Ben and Jerry’s co-founder emphasizes the ethics of business


Jarrid Denman

Jerry Greenfield, Co-founder of Ben and Jerry’s, explains how he and partner Ben Cohen began their business almost 35 years ago in Burlington, Vt.  Greenfield has been nationally recognized for his success as a businessman and has since then co-authored a book detailing what it takes to maintain a business.

Christina Breitbeil

A co-founder of Ben & Jerry’s ice cream company said there is a “spiritual” aspect of business ethics that is undervalued in the corporate world during a lecture at the AT&T Conference Center
on Tuesday.

Jerry Greenfield said he and co-founder and junior high friend Ben Cohen decided from the beginning that they should focus primarily on what their company was doing for their Vermont community.

“It felt like our company was becoming a cog in the corporate machine, and we decided to get out of the business,” Greenfield said. “Our friend Maurice said, ‘If there’s something you don’t like about the business, change it.’ So we decided to focus on helping our employees and the environment.”

Greenfield and Cohen continued to focus on community needs by offering company stock exclusively to Vermont citizens, a tactic that had not been tried before. Greenfield said this was an attempt to bring the bulk of the company’s profit to the community, as opposed to big-name stockholders. 

Greenfield said business is the most powerful force in modern society: It has a significant influence on elections, legislation and the media, and therefore holds a major ethical responsibility within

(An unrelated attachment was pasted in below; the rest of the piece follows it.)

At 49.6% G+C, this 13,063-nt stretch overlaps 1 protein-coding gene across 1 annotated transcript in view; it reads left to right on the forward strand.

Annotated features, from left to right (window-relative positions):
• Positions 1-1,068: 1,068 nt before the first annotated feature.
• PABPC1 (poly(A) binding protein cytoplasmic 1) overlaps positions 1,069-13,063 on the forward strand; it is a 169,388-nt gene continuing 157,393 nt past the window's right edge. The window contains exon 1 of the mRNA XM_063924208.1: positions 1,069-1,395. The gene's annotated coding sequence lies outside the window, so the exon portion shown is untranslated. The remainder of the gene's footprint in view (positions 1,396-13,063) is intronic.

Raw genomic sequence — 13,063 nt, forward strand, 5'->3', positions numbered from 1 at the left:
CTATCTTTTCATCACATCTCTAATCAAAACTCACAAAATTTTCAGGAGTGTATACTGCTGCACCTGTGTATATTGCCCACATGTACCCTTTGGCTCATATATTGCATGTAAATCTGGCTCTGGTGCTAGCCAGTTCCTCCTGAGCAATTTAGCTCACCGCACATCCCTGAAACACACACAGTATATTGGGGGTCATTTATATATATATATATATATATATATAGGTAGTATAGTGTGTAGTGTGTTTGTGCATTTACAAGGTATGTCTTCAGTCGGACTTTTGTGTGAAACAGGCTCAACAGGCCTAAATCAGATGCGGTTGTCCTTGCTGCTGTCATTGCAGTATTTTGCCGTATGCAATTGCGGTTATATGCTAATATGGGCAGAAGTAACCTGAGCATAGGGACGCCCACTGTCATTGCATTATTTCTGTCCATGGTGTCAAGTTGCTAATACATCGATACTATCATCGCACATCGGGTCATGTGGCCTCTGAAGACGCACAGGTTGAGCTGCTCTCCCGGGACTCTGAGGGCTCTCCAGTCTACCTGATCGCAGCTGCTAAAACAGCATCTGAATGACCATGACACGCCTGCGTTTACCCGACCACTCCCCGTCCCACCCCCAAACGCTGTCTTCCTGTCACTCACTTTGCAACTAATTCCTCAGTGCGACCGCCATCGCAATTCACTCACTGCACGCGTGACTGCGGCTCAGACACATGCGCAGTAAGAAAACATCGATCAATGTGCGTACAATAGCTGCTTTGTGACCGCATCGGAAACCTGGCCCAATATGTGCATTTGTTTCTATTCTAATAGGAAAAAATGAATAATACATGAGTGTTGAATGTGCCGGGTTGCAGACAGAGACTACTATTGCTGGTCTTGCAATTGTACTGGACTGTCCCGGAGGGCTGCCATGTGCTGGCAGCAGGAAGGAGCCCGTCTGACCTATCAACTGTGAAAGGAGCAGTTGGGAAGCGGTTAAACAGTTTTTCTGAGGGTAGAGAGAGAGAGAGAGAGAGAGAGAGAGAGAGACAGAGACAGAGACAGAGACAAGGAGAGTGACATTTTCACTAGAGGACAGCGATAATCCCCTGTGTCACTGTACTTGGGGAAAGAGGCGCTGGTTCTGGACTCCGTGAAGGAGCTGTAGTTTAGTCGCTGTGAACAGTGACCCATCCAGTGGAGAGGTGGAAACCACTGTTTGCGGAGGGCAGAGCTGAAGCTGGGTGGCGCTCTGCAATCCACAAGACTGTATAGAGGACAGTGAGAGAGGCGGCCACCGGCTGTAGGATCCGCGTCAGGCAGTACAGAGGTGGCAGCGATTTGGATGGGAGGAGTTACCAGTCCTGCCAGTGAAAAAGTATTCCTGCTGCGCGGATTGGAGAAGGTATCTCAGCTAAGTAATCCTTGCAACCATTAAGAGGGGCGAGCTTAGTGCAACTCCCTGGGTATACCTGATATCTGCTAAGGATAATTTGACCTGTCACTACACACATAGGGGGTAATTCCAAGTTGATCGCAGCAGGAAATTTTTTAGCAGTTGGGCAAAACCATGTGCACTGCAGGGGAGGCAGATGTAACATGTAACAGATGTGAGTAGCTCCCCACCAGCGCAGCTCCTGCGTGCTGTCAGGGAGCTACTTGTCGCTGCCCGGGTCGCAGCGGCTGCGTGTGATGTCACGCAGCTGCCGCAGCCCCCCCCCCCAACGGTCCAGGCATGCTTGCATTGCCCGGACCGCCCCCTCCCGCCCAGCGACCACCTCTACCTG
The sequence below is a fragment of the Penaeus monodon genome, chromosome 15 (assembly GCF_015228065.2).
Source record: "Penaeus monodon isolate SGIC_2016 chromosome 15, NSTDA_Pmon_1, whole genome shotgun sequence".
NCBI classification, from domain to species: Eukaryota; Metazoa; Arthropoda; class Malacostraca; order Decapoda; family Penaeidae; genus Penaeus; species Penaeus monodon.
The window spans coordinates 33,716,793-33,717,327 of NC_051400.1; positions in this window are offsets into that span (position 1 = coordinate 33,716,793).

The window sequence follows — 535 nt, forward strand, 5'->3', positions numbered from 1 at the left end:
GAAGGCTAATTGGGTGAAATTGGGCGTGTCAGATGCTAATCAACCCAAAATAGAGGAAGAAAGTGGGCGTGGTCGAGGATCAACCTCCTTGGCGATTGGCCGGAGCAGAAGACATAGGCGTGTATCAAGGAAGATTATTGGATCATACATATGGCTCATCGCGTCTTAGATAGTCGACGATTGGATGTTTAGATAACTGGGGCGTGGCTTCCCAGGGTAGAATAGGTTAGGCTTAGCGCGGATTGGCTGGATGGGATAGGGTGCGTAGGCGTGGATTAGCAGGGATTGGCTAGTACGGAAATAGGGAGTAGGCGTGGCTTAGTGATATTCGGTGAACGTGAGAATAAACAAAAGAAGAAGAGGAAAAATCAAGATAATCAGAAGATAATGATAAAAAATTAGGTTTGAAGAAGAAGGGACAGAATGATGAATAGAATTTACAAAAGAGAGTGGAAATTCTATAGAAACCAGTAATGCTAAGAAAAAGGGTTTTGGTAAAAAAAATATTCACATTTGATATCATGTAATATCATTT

the community.

“What we started to realize at Ben & Jerry’s is that there is a spiritual part of business — as you give, you receive,” Greenfield said. “We’re never going to actualize the things we believe in unless we bring them into the realm that we’re the most powerful, and for us, that was the world of business.”

Greenfield said Ben & Jerry’s fulfills its spiritual duties by purchasing goods from bakeries that give jobs to the homeless, establishing shops that are run by nonprofit organizations and making a commitment to using only fair trade products.

Advertising junior Joel Lowinger, who came to hear Greenfield speak about his entrepreneurship, said it was fascinating to consider the ethical aspects of business.

“Hearing about the start up of the company was really interesting, but Jerry also reached out to different areas in ethical and social realms,” Lowinger said. “Doing the right thing truly did lead the company to success.”

Megan Johnson, a business honors and Plan II honors senior, organized the event with her sorority, Delta Gamma.

“We’ve been having lectures such as these since 2002, and we aim to focus on educating our sisters and students to make ethical impacts on the world,” Johnson said.